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Epstein-Barr Virus: Inhibition of Replication by Three New Drugs

Jung-Chung Lin, M. Carolyn Smith, Yung-Chi Cheng and Joseph S. Pagano
Science
New Series, Vol. 221, No. 4610 (Aug. 5, 1983), pp. 578-579
Stable URL: http://www.jstor.org/stable/1691242
Page Count: 2
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Abstract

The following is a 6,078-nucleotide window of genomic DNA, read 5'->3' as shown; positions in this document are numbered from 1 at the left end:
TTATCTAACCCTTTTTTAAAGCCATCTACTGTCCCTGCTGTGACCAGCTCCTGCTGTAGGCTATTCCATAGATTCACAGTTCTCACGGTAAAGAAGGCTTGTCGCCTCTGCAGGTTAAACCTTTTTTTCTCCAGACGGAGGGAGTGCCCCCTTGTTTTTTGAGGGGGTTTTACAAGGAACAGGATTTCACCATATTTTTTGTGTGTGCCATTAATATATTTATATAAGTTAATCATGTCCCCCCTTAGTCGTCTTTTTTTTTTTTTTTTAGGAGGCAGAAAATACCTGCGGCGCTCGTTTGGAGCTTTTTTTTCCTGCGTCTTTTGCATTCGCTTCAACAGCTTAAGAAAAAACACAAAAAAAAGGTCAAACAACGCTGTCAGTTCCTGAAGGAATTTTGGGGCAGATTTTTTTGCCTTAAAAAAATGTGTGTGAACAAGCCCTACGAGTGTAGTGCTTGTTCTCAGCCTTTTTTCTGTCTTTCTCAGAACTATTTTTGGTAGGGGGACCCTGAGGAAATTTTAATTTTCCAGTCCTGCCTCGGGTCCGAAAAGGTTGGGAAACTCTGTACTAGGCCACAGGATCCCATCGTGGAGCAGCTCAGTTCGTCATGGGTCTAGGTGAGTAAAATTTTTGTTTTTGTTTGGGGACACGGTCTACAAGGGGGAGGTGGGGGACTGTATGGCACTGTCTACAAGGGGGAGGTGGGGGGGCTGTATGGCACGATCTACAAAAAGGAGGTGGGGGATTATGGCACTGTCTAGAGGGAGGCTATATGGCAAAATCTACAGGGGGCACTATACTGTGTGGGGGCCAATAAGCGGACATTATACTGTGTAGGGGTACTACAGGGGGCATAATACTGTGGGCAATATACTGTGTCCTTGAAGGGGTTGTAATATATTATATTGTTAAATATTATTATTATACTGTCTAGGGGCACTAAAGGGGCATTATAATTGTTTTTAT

Epstein-Barr virus (EBV) is the cause of infectious mononucleosis and is associated with three human malignancies. Acyclovir [9-(2-hydroxyethoxymethyl)guanine], the first clinically useful drug effective against replication of EBV, is without effect against latent or persistent EBV infection. Three nucleoside analogs, E-5-(2-bromovinyl)-2′-deoxyuridine, 1-(2-deoxy-2-fluoro-β -D-arabinofuranosyl)-5-iodocytosine, and 1-(2-deoxy-2-fluoro-β -D-arabinofuranosyl)-5-methyluracil are potent inhibitors of EBV replication in vitro. Moreover, in contrast to the reversibility of viral inhibition by Acyclovir, these three drugs have prolonged effects in suppressing viral replication even after the drugs are removed from persistently infected cell cultures.

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